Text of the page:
Here is legal scholar Richard Posner
, in his blog post from yesterday, on the gender gap:
the mean performance of women in college and university is superior to that of the men, but the variance of male performance is greater and as a result there are more male geniuses. There is no reason why the difference in variance should result in higher average male earnings; that higher average is probably the result of women's spending less time in the work force because of pregnancy and child care. Women's greater proclivity for child care may well have a biological basis, as may the difference in variance that I mentioned. In the "ancestral environment"--the term that anthropologists use to describe the prehistoric period in which human beings reached approximately their current biological state--women who were "steady" would have tended to have the maximum number of children, while natural selection might favor variance in male abilities because variance would produce some outstanding men who would tend to reproduce more than other men (including the "steadies") in the polygamous conditions of prehistoric society. If the explanation based on evolutionary biology is correct, women will continue to be "underrepresented" in high-achievement positions in many fields; why anyone should care is beyond me.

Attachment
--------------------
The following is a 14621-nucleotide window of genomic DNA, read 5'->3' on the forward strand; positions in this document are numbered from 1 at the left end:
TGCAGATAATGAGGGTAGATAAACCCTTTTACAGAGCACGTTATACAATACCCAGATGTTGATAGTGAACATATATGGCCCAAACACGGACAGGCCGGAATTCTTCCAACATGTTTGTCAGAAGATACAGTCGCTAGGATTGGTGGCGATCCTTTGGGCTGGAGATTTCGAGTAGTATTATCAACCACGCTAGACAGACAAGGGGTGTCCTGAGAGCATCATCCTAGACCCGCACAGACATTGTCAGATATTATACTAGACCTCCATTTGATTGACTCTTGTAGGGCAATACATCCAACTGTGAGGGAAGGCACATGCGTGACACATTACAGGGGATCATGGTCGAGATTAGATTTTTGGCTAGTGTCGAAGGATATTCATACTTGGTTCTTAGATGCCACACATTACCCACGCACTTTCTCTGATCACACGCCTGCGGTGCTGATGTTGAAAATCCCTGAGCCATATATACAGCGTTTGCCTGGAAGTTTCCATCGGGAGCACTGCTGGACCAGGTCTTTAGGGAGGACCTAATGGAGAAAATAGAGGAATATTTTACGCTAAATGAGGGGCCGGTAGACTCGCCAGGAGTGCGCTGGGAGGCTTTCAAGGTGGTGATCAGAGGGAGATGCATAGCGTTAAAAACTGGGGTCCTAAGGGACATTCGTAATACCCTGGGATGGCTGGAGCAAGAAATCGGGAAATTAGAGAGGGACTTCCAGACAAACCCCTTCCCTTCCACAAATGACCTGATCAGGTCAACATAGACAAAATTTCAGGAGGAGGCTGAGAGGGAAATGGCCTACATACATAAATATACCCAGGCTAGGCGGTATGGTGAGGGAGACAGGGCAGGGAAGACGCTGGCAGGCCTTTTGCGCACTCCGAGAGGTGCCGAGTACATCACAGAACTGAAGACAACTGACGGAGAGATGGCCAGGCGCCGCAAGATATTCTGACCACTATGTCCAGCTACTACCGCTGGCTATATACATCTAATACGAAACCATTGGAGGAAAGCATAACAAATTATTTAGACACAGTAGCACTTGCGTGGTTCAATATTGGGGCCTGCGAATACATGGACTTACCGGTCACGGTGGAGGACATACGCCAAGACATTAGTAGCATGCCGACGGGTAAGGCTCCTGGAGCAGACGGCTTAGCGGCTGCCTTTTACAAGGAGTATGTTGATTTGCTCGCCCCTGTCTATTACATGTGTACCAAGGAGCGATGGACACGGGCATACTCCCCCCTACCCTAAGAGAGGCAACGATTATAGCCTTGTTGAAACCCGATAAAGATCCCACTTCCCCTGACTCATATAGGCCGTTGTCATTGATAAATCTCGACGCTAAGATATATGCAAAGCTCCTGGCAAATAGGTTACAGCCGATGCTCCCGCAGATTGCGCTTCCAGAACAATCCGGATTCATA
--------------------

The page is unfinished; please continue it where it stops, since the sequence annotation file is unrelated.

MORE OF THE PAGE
And here, from today's Wall Street Journal
, is Princeton University President Shirley Tilghman:
There are 25 years of good social science that demonstrate the many cultural practices that act collectively to discourage women from entering and continuing careers in science and engineering. The research is overwhelming, and it is there for anybody to see. On the other hand, the data that would suggest there are innate differences in the abilities of men and women to succeed in the natural sciences are nonexistent.
I think it might be a good idea to get these two together for a debate.